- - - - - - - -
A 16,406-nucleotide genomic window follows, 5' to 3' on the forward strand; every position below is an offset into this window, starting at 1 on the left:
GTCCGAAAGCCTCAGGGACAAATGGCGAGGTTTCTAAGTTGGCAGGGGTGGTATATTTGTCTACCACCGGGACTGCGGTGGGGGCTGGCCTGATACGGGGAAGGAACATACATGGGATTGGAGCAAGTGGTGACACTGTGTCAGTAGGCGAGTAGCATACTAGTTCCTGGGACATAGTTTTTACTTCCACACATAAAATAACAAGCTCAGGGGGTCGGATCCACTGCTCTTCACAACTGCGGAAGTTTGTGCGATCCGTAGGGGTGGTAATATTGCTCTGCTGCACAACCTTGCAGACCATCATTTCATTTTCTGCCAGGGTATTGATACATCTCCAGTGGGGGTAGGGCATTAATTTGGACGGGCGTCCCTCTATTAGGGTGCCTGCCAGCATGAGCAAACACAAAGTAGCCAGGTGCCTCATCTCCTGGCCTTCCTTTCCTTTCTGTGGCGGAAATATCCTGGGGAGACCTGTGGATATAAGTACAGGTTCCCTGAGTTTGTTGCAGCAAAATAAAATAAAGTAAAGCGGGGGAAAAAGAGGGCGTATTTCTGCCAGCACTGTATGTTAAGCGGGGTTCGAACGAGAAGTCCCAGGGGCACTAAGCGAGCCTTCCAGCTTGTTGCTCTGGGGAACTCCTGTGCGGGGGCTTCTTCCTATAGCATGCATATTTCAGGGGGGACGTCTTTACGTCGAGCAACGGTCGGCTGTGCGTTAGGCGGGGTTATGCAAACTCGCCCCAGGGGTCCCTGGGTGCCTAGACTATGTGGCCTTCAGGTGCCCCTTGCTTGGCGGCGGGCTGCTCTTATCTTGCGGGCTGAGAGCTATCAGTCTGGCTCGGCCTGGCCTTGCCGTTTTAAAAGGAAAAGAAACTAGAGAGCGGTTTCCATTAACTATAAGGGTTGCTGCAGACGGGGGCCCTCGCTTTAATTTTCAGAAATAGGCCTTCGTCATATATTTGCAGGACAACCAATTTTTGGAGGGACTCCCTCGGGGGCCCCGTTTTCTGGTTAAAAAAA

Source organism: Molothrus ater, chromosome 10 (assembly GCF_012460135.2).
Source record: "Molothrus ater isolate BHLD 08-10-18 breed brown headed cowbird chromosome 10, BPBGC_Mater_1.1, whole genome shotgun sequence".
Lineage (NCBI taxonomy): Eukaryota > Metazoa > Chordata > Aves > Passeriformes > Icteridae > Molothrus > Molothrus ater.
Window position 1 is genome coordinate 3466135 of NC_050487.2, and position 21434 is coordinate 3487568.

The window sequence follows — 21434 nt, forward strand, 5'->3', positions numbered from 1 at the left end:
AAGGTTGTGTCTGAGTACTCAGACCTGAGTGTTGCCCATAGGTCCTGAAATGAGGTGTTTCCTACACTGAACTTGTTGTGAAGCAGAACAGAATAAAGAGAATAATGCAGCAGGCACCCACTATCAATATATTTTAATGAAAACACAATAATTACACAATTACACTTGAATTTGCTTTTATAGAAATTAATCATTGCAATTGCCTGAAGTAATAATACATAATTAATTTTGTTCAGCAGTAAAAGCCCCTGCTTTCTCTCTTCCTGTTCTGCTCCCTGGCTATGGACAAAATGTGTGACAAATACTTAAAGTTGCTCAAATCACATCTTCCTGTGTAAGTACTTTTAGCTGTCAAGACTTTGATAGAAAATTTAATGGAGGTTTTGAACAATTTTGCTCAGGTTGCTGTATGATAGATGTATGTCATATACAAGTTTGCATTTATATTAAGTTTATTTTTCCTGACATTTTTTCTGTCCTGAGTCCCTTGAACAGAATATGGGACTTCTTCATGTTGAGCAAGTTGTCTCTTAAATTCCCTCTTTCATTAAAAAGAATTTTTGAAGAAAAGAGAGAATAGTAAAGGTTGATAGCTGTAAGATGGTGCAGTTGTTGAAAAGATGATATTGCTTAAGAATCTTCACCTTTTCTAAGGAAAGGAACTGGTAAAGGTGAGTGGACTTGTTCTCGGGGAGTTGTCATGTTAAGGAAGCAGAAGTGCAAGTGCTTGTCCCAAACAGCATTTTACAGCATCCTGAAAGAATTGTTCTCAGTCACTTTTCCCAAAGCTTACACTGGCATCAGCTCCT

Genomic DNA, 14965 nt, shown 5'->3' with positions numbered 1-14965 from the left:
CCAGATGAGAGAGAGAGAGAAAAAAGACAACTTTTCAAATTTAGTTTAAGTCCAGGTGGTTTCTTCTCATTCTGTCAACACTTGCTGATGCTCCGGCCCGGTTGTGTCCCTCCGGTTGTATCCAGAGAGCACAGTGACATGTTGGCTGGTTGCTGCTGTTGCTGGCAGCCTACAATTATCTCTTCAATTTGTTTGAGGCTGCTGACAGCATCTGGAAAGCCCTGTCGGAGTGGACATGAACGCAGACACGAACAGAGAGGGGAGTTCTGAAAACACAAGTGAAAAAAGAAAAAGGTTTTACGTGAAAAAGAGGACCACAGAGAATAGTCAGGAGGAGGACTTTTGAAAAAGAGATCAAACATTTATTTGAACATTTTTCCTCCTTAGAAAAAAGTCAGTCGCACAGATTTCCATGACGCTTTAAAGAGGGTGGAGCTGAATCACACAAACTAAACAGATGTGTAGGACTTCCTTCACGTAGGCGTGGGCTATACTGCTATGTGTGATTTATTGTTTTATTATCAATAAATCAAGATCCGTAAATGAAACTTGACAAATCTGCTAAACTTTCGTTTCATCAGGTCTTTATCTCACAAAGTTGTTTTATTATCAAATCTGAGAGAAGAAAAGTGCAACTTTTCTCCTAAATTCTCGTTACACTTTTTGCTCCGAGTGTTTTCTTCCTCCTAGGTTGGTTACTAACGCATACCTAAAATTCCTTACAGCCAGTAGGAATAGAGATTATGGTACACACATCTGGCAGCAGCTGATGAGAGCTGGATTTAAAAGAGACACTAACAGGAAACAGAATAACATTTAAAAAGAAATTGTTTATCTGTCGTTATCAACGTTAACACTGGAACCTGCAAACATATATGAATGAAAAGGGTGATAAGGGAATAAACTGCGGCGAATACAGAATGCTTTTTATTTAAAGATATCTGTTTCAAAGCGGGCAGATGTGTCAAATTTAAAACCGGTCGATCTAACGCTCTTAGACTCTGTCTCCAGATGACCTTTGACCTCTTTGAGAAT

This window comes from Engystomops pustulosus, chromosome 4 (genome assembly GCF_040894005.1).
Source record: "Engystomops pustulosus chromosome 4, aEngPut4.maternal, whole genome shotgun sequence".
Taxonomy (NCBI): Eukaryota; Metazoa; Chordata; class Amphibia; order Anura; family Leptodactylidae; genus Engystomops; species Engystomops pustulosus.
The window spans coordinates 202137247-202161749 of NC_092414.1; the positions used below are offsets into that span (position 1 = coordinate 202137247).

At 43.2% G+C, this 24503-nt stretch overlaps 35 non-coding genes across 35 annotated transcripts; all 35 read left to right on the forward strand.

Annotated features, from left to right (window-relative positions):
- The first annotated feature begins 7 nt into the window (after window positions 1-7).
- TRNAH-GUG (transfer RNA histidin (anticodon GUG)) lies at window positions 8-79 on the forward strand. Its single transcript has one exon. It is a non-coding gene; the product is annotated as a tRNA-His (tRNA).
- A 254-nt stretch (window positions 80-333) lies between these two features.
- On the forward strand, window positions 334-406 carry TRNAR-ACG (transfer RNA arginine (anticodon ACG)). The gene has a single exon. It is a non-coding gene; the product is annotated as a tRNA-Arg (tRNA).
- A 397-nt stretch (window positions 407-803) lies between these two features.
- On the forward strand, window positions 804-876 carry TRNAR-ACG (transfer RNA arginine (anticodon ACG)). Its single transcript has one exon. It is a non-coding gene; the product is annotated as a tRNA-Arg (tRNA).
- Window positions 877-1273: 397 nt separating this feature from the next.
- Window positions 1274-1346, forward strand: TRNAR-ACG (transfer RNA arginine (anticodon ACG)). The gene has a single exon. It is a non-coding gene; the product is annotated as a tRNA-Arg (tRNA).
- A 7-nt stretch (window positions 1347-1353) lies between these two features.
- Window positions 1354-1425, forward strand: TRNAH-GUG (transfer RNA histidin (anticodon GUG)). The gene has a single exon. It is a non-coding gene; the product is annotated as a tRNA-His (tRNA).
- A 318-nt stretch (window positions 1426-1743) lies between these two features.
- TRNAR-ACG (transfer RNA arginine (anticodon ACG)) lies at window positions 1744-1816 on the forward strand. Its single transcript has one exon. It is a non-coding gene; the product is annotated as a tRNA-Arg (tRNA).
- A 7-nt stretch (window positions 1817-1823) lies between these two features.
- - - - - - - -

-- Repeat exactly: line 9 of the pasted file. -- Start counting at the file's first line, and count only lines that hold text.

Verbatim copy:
Genomic DNA, 14965 nt, shown 5'->3' with positions numbered 1-14965 from the left: